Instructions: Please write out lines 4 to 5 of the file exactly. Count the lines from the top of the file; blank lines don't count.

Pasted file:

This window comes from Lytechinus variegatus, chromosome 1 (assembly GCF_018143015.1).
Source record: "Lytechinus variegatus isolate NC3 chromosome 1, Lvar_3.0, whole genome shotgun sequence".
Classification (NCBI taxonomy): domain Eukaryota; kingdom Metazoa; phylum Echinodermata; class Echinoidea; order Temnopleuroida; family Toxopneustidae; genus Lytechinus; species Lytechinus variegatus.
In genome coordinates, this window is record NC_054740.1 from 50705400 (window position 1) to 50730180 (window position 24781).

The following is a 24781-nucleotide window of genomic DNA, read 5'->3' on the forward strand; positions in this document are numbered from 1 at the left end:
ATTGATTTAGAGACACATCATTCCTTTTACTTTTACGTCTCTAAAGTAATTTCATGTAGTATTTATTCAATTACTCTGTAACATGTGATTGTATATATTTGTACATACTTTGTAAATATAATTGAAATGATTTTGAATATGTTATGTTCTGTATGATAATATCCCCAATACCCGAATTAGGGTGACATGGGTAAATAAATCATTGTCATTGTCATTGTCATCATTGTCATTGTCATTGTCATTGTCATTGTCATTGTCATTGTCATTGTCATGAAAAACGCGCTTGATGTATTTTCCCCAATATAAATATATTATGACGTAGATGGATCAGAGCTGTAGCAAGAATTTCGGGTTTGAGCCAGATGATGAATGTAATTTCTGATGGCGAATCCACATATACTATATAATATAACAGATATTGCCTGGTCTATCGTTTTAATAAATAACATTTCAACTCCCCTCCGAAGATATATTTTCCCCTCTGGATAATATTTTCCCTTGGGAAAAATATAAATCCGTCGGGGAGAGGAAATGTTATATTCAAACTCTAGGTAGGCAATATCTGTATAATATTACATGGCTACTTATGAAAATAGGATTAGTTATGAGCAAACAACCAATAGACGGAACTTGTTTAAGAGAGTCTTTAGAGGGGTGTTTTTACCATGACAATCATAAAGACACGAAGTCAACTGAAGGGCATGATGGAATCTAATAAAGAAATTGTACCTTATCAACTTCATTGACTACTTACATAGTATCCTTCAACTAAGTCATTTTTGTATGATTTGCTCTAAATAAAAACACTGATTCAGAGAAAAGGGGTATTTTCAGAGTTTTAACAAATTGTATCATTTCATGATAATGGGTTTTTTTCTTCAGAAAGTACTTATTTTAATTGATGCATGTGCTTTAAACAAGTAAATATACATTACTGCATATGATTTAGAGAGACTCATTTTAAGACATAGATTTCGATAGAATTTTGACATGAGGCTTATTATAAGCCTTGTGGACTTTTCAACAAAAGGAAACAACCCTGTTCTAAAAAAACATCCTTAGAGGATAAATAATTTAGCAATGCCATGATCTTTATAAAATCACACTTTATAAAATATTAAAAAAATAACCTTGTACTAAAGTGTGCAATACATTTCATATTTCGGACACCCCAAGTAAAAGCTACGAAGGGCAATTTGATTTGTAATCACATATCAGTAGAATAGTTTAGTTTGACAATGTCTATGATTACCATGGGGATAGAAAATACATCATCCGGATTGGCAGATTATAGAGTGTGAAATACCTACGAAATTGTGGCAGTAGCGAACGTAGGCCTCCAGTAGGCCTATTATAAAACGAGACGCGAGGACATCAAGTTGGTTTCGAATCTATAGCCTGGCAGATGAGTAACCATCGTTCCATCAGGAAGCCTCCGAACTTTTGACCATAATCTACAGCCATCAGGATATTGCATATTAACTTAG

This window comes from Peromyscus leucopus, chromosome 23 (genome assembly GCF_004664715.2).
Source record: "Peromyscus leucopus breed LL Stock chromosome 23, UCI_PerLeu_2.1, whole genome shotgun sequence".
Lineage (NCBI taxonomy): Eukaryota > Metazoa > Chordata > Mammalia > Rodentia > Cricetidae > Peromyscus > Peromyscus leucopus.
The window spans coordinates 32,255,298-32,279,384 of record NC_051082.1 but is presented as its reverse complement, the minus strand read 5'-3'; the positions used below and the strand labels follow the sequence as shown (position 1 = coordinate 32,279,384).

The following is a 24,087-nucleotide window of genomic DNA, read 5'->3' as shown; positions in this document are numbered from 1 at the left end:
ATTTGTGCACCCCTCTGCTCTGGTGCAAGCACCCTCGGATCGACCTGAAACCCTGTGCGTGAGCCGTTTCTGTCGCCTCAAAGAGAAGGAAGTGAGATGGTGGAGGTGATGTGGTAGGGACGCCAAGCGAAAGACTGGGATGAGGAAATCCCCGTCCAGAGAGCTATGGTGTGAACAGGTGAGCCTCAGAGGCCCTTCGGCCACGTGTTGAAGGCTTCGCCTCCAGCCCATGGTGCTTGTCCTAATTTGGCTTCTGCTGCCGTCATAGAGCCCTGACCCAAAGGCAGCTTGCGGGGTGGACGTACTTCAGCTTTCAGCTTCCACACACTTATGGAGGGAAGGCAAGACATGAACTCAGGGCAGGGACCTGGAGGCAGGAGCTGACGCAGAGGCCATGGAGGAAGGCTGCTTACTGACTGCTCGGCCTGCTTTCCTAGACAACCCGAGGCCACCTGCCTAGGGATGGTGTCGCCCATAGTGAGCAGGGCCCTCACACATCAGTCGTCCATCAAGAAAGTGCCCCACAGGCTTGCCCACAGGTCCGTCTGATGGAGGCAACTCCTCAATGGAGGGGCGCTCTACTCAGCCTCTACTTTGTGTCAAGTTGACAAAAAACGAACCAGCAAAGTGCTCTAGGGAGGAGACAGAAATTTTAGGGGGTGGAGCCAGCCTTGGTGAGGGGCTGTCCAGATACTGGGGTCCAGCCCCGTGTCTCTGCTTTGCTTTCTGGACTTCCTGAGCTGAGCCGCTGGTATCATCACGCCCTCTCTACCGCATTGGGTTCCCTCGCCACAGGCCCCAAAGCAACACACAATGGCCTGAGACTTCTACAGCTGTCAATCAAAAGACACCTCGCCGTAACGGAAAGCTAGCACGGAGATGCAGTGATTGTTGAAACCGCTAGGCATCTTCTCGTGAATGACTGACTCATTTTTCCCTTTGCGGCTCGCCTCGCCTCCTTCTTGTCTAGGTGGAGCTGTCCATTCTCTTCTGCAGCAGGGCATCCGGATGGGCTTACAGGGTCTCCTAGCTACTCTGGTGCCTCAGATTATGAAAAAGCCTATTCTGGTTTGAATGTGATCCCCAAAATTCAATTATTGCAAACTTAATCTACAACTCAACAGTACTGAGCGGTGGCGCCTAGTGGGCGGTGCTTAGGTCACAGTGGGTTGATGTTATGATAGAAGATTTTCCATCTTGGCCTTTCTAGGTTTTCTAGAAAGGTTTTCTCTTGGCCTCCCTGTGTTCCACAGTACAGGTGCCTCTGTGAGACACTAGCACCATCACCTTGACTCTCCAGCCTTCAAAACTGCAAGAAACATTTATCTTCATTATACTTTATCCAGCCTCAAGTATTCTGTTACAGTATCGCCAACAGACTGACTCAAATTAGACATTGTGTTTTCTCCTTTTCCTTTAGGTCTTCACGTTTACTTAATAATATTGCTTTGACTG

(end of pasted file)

In genome coordinates, this window is record NC_054740.1 from 50705400 (window position 1) to 50730180 (window position 24781).

The following is a 24781-nucleotide window of genomic DNA, read 5'->3' on the forward strand; positions in this document are numbered from 1 at the left end: